Picket Fences wasn't afraid of tackling 'hot button' issues. In fact, for Kelley it was natural to write about different kinds of moral dilemmas. He was fair, balanced and compassionate at the same time. His writing was full of integrity and kindness.

I still haven't completely re-watched the first three seasons (Kelley left the show after the 3rd season) but there are so many favorite moments from the show that make me appreciate this era that was actually the real 'golden age' of television.

Who can forget Frank the potato man, the beauty queen mayor that wasn't actually that dumb, the other mayor that happened to spontaniously combust, the guy with the alzheimer's, the midget secretary that was found in the freezer..

The cows that gave birth to human babies, the teacher that changed sex, sexual obsessions, powers struggles in the town. The fights in the courtroom. The list is almost endless..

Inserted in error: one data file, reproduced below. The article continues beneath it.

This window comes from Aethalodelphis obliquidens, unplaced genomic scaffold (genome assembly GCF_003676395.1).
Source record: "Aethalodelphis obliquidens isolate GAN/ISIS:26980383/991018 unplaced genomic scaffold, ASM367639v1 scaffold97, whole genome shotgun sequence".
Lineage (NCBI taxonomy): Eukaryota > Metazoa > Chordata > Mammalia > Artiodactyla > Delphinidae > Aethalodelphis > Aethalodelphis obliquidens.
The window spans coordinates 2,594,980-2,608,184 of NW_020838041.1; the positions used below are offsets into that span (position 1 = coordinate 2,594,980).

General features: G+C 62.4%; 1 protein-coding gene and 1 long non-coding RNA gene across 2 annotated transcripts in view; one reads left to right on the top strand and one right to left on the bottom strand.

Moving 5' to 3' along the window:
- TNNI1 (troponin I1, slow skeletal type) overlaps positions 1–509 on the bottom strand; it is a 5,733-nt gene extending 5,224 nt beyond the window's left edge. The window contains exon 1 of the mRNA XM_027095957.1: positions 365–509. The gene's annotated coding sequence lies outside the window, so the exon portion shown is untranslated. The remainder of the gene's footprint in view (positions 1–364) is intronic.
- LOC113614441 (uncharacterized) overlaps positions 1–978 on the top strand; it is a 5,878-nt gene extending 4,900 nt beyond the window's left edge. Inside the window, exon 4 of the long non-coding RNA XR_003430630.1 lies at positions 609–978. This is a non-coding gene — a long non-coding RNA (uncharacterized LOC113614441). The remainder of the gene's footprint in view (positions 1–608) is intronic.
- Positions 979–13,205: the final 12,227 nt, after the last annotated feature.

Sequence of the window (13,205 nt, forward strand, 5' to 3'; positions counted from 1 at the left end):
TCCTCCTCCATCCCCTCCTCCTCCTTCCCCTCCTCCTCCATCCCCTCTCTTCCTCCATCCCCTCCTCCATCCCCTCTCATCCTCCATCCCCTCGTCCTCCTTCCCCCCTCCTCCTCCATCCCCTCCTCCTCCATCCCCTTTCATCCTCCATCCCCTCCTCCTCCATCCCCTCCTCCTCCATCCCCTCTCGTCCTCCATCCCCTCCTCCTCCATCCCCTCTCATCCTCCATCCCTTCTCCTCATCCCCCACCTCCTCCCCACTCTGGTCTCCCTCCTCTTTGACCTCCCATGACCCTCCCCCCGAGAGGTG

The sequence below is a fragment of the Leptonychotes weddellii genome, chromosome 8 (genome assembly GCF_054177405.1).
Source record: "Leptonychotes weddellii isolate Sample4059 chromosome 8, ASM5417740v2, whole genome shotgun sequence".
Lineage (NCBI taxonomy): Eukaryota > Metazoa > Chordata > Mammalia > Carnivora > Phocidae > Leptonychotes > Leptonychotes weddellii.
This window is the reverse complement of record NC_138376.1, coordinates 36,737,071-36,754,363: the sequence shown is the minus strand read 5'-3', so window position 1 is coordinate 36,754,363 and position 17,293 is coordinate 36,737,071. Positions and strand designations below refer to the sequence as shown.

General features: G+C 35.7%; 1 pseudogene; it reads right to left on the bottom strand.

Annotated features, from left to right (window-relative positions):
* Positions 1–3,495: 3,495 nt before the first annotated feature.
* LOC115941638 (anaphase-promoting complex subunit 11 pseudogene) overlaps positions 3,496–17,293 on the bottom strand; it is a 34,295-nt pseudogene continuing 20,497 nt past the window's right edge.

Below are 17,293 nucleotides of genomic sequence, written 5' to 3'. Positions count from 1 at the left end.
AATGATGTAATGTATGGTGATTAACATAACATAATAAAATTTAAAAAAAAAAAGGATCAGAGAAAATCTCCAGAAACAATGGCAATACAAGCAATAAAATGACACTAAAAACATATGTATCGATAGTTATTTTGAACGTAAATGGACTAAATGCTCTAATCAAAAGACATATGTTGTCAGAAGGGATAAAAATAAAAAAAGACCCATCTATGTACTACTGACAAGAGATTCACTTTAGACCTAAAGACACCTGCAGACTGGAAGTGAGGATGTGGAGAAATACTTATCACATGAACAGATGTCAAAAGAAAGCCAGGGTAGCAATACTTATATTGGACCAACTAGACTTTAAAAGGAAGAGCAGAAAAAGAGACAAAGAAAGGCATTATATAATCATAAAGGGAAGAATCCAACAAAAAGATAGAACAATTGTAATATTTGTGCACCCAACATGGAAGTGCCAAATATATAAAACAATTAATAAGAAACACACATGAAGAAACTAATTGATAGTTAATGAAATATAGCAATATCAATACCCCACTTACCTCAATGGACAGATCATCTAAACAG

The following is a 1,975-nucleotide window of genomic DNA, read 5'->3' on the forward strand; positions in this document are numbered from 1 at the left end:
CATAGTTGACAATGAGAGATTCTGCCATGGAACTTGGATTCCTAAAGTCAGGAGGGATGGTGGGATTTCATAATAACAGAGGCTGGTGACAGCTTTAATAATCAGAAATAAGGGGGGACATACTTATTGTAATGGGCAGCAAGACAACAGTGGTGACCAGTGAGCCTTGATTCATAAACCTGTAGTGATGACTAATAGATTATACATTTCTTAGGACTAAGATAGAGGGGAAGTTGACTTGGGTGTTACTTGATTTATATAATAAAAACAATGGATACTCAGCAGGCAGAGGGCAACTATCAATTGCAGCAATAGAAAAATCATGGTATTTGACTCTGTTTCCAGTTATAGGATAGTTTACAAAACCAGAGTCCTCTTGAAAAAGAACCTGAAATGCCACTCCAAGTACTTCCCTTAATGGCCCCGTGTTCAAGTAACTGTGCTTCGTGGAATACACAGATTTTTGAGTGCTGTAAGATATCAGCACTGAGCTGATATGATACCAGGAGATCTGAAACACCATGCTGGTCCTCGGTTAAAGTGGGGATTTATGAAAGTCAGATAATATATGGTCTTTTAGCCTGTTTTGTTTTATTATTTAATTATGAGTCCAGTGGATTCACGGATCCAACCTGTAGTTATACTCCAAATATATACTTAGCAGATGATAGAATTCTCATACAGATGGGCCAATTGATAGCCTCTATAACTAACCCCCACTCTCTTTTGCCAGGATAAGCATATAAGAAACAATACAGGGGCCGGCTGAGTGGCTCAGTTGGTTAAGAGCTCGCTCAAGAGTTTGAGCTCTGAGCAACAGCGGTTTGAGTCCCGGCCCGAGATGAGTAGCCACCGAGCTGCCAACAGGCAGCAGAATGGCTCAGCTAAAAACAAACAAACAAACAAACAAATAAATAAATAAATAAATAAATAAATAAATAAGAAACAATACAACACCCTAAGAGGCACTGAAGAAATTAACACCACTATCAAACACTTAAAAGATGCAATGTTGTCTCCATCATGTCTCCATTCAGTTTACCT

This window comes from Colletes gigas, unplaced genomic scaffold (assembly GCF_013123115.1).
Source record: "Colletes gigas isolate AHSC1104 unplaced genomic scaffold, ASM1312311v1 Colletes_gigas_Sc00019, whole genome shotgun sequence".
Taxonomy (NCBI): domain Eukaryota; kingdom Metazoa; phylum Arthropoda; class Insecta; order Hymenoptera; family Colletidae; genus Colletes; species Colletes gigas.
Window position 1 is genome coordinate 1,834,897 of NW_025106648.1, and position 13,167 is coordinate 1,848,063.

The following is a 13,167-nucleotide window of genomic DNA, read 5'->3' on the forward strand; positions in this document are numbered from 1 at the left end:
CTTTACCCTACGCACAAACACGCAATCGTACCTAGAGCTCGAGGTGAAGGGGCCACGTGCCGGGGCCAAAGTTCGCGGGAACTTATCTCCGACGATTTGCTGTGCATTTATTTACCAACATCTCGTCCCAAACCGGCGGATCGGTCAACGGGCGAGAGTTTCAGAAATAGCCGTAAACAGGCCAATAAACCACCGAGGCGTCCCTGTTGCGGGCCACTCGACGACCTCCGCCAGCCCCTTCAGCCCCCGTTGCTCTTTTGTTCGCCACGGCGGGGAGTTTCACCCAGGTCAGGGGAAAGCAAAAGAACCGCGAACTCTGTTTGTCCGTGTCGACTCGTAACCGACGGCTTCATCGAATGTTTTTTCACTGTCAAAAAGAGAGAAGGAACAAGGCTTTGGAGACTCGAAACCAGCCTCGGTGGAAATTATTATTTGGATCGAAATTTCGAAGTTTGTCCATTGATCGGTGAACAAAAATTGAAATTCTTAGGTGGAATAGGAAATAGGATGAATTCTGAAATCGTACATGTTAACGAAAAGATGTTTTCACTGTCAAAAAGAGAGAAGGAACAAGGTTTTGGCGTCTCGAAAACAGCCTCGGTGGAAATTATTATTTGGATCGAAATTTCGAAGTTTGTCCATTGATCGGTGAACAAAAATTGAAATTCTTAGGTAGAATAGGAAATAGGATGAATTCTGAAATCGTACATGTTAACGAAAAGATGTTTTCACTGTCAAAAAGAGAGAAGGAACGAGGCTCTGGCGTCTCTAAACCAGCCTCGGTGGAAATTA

There were almost too many great moments considering that Kelley wrote most of the scripts and  that you had to write twenty-two episodes per season. I guess he had to get a lot of help from others in order to maintain the quality of the show.

Yet, considering how much the quality of the show dived after Kelley left after season three, one can't help but to think that Picket Fences was still, nevertheless, a one man show. One guy was in charge of making the show great.

That's probably one of the reasons that the show was snubbed when the best 100 television series of all time were listed. Perhaps it was a bit too hard for a lot of people to digest that a show like Picket Fences and a writer like Kelley could actually exist.